Places where intersex is more common

Las Salinas and Saladillo are two towns in the Dominican Republic where an unusually high number of children—as many as 1 in 90--are born intersex. Locally, they are known as guabidós, güevotes, or muchihembras—girls who grow up to be men. Journalist Sarah A. Topol (2017) explains: “There are more than twenty kinds of D.S.D.’s (disorders of sex development), but the type prevalent in Las Salinas and Saladillo is called a 5-alpha-reductase deficiency,” or 5-alpha for short (Topol, 2017, p. 2 para. 2). The condition of 5-alpha causes children who are genetically male to be born with what looks like female genitalia. Topol (2017) continues:

“Not surprisingly, these children are often raised as girls — until the onset of puberty. At that point, as a second wave of testosterone surges through the body, their testicles descend, their penises may grow, and they begin physically to look like men.” (p. 2, para. 2)

Because the vast majority of babies born with 5-alpha in Las Salinas and Saladillo are not identified until puberty, they don’t undergo the kinds of surgery that are common for babies born intersex here in the U.S. This makes for an interesting place to explore one of the most persistent questions in debates over early surgery: what kinds of outcomes might occur without early intervention? Topol (2017) explains:

“One of the issues that surfaces again and again in the debate over early surgery is that we don’t know enough about intersex babies who grow up without intervention. There simply aren’t sufficient case studies to answer many of the most basic questions. Would such people regret not having had surgery? Would they be happier? Would it be easier if they grew up in a culture that was more flexible in its view of gender roles? What would society look like if intersex people were much more common, and if most intersex children were allowed to make their own decisions about their identity? [Las Salinas and Saladillo] may help to answer some of these questions . . . [making the towns] a kind of laboratory of gender fluidity, with a surprising range of outcomes.” (p. 2, para. 7)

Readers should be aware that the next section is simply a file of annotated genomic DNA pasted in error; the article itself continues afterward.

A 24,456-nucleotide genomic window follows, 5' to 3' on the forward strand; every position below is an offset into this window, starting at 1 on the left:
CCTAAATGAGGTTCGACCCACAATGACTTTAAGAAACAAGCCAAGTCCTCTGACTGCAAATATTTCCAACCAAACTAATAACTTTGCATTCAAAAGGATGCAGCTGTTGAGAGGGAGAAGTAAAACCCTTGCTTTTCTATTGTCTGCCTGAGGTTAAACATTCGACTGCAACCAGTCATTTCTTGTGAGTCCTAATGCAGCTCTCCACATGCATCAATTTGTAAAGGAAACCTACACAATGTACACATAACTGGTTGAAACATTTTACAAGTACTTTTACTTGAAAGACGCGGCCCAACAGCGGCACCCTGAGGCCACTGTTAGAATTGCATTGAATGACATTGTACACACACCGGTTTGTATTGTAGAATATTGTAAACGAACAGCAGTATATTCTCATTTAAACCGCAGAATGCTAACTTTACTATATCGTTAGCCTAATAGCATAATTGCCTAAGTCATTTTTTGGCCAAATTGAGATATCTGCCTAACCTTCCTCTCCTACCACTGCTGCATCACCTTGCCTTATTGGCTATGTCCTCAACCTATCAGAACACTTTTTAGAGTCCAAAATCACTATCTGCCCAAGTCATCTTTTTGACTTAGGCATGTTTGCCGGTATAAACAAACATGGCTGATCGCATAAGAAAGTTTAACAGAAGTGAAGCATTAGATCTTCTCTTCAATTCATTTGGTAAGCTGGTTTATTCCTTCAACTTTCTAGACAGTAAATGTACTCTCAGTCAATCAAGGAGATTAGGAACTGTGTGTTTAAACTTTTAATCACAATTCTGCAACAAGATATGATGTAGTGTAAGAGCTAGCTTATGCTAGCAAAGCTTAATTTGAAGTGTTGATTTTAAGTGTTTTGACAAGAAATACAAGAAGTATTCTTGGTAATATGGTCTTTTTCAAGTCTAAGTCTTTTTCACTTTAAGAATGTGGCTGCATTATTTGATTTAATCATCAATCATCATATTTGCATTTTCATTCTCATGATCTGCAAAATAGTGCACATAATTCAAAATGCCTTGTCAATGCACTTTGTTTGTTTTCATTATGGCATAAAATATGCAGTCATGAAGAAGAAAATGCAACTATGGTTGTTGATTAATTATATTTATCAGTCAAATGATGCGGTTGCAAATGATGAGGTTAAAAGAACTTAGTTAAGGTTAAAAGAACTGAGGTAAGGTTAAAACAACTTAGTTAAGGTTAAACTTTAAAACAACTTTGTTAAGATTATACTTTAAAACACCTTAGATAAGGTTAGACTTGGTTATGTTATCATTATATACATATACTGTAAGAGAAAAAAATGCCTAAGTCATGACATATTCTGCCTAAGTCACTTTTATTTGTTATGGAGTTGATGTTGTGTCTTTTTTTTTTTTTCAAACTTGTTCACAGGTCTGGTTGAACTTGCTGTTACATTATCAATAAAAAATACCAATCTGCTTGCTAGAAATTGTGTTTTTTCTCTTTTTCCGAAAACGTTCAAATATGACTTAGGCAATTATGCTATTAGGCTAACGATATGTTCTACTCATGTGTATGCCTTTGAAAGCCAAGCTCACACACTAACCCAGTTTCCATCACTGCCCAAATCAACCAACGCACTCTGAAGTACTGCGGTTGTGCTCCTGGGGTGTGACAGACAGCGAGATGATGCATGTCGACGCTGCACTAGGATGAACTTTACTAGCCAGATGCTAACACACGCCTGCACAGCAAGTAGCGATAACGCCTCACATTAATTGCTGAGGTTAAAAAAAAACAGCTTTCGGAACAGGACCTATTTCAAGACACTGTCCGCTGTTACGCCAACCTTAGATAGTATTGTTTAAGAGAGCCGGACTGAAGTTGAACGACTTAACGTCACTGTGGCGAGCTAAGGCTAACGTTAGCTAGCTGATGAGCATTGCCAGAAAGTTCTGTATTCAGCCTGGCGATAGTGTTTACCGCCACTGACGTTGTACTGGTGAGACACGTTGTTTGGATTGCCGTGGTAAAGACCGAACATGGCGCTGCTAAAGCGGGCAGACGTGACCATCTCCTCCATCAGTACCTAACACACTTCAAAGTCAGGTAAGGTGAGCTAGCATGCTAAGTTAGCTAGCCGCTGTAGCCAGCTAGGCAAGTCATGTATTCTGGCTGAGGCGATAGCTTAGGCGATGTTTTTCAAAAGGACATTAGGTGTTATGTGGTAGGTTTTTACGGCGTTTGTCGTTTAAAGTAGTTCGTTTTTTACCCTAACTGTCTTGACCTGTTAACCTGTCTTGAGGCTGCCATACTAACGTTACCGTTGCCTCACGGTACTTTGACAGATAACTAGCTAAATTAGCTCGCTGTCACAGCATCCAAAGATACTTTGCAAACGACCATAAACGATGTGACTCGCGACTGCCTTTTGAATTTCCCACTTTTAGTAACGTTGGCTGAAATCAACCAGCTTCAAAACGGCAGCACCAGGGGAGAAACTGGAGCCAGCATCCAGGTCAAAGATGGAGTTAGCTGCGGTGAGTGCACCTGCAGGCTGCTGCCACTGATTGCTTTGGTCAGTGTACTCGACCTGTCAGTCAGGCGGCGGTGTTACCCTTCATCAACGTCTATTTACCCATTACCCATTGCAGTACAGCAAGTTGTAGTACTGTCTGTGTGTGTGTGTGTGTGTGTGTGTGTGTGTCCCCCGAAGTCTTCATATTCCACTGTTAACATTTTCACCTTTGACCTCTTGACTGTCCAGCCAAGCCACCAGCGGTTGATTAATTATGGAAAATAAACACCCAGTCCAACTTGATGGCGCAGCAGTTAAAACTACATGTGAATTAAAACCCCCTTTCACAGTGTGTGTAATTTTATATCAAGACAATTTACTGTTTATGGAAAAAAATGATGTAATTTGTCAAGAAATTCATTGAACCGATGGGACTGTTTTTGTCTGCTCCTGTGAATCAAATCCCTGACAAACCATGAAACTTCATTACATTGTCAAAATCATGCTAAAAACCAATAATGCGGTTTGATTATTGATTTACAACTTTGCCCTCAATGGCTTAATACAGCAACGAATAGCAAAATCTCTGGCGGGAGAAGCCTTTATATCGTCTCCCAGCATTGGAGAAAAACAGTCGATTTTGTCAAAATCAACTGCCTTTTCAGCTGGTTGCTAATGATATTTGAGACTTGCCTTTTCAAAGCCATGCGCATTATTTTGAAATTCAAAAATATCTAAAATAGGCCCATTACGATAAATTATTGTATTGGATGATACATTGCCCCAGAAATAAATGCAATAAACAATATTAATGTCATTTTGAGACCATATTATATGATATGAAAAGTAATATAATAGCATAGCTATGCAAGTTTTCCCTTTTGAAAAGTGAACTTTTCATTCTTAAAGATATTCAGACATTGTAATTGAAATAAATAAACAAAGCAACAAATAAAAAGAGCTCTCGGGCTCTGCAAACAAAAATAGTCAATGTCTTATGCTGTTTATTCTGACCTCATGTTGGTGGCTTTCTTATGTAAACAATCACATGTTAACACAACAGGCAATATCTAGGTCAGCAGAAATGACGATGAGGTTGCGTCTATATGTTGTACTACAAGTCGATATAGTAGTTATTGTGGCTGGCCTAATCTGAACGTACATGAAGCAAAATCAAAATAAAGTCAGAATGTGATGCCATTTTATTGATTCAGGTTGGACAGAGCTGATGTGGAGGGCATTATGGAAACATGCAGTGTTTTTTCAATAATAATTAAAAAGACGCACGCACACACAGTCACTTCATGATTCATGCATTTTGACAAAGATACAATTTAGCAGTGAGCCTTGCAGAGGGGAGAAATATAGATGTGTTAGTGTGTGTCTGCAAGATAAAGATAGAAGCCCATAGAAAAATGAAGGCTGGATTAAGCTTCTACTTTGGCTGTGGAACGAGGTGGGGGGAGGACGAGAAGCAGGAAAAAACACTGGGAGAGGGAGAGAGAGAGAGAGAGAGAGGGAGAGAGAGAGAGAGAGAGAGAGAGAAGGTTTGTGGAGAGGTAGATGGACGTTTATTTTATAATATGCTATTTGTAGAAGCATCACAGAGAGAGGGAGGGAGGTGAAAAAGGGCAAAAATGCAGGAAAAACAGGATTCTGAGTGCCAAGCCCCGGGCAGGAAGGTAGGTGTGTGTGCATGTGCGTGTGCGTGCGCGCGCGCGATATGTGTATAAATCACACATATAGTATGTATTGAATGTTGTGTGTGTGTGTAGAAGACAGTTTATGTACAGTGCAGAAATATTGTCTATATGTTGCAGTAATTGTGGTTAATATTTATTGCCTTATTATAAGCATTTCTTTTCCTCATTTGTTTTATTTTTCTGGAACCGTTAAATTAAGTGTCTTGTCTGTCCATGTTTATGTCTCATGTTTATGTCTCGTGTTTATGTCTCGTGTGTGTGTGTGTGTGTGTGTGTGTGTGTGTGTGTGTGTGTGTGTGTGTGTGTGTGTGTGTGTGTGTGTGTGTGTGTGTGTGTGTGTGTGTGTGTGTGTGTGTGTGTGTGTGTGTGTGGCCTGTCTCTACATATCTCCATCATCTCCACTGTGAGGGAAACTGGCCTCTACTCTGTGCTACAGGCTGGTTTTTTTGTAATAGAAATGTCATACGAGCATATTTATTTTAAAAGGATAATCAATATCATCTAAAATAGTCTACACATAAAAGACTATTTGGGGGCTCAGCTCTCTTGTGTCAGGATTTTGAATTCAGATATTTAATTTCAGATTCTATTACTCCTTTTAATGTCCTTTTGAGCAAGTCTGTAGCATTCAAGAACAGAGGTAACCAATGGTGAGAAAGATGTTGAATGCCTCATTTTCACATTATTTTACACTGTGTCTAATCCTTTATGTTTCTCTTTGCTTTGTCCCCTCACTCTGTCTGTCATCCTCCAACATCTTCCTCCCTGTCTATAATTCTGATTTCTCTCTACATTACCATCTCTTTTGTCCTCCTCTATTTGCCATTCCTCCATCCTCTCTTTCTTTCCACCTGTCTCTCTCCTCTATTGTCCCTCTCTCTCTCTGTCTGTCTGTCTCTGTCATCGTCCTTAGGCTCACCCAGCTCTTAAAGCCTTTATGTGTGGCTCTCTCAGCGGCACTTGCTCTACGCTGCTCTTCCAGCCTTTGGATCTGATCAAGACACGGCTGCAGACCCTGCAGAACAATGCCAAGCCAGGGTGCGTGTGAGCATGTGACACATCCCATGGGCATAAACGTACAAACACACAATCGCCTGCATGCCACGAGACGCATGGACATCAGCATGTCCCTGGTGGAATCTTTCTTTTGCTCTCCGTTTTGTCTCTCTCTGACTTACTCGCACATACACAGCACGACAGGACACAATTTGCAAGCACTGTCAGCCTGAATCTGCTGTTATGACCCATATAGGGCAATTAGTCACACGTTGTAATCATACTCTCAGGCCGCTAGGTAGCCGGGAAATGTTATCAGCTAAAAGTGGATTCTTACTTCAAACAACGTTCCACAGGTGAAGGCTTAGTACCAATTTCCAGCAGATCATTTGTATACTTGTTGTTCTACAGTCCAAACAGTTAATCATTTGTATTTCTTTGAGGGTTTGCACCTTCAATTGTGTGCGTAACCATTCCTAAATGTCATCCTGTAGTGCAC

While researching for Harper’s Magazine, Topol travelled to Las Salinas and Saladillo to explore the lives of individuals born intersex in these two Dominican communities. She talked with parents, neighbors, and fellow townspeople, and learned about the experiences and evolving identities of people living as “guabidós” through childhood, adolescence, and adulthood. What she found surprised her.

Featured Content

Learn more about the individuals who are profiled in the Harper’s Magazine article, and the different ways their community responds to their identities.

Sons and Daughters: The village where girls turn into boys

References:

Topol, S. (2017, August). Sons and daughters: The village where girls turn into boys. Harper’s Weekly. https://harpers.org/archive/2017/08/sons-and-daug

Gender Identity Gender identity icon Our core sense of who we are as a man, a woman, a mixture of both, or neither.

Gender Expression Gender expression icon How we show up in the world through choices like clothing, hair style, mannerisms or tone of voice.

Attraction attraction icon How we feel toward others sexually, romantically and/or emotionally.

Biological Sex Biological sex icon Physical attributes such as reproductive organs and genitalia, chromosomes, genes and hormone levels.